BTW, the military is not a huge chunk of total government spending (maybe 17% federal, less if you include State), and the non-labor costs are largely to the same companies that make space hardware.

Edited by tater

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34 minutes ago, tater said:

Real people example: I'd wager that most of us would love to get 4 first class airline tickets to a major world city once a year. Would you take the tickets if you were forced as part of the free ticket deal to have to pay for the the very best Suite at the very best hotel in that destination for 2 weeks? Think 10-20,000 a night. The answer is "no" unless some of us here are astoundingly wealthy. That's the reality of SLS for NASA. Even "free," due to extra budget earmarked for it, they cannot afford to create the payloads for it.

No, that's not a real world example because NASA's budget doesn't work that way.  

NASA doesn't have any of it's "own" money to spend, it all comes from Congress.   If Congress funds payloads, then there are payloads.   If Congress doesn't fund payloads there are no payloads.  It's just about as simple as that.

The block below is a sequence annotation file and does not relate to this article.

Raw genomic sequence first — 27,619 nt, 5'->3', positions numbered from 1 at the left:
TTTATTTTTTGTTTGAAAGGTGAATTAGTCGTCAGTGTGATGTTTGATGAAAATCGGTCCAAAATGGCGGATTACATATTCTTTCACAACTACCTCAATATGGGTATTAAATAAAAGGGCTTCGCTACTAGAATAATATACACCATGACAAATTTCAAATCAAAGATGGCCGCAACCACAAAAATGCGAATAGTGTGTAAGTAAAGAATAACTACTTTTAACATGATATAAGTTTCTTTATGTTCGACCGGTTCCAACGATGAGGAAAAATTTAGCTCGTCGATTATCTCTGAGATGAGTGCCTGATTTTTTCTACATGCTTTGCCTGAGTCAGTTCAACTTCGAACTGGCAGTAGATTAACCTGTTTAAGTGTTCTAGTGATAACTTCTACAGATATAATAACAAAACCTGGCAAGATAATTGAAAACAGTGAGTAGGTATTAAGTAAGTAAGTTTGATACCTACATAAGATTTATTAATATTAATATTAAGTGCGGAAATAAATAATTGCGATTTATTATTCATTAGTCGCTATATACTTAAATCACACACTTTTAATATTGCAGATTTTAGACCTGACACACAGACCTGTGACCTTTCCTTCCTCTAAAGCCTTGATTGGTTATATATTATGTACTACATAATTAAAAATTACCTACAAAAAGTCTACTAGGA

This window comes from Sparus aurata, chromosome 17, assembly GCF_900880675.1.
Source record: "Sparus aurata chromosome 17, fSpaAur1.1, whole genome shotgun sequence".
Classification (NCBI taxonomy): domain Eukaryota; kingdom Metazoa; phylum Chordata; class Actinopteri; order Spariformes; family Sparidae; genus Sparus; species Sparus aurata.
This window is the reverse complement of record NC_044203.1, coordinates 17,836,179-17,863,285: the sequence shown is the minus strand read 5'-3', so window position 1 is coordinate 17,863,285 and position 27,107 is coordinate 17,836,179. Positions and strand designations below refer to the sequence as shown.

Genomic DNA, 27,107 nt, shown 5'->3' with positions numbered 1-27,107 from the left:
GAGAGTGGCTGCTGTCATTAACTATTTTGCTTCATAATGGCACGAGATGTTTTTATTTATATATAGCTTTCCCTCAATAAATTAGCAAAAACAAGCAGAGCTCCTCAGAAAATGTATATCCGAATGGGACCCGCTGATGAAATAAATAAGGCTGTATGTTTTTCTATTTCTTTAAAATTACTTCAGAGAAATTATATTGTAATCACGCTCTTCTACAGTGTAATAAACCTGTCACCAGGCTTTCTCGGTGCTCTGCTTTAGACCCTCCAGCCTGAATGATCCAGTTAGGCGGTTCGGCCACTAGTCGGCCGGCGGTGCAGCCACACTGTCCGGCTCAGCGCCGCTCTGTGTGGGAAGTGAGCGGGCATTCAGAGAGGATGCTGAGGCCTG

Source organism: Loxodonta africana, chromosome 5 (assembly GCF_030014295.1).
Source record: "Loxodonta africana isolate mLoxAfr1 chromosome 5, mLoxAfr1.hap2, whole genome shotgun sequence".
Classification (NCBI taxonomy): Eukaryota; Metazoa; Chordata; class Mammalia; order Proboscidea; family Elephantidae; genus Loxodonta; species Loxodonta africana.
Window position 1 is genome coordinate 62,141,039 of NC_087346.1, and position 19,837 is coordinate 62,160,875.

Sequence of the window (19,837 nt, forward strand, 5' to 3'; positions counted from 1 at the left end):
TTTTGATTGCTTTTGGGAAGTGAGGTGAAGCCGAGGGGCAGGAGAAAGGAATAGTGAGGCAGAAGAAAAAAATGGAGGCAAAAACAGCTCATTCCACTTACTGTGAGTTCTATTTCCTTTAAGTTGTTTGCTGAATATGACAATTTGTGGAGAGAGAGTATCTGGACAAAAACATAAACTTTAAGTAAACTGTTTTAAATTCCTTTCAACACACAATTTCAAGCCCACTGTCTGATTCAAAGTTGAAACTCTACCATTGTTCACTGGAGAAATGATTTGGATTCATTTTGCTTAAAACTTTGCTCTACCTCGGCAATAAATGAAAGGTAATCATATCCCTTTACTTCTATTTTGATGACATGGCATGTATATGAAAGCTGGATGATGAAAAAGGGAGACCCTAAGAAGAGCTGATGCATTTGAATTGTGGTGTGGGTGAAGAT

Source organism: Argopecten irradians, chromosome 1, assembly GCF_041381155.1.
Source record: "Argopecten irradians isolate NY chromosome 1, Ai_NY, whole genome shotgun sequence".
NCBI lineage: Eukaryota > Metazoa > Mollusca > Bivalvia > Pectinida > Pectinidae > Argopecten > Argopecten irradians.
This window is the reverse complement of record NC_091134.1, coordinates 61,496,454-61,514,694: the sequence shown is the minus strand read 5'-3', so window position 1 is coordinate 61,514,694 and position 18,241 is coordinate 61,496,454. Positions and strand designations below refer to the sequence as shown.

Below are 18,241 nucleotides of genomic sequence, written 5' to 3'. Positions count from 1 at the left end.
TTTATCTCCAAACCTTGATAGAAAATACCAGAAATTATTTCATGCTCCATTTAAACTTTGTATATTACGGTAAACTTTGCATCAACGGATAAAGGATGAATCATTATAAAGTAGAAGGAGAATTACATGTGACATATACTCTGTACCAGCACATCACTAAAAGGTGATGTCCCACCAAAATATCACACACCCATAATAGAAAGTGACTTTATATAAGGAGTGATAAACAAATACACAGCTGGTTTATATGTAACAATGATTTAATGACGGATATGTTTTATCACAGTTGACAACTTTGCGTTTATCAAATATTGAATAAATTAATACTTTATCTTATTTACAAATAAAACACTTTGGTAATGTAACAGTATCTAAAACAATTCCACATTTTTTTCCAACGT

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Obviously it all comes from Congress, but it is not all earmarked for SLS.

The trouble with SLS is that they have to launch it, but they have to come up with payloads, and they cannot launch the earmarked Orion payload every year.

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Can they just make a bunch of power point slides, build a facade around a "real" rocket (even space is optional, it just has to go up, look impressive, and come down in the Atlantic out of site)?  And spend the money on things NASA needs?

Or to be less obvious, perhaps giving "priority" to multi-use technologies desperately needed elsewhere (*of course* this is criminal in government contracting.  Don't think it hasn't been tried plenty of times since France was financing the US government).

It isn't even their call to cancel it.  I think it was a SCOTUS decision in the Nixon administration that said the government is required to spend all money congress earmarks for it (that was a political decision, not a technical one, but as far as the Constitution is concerned congress's political concerns are the law).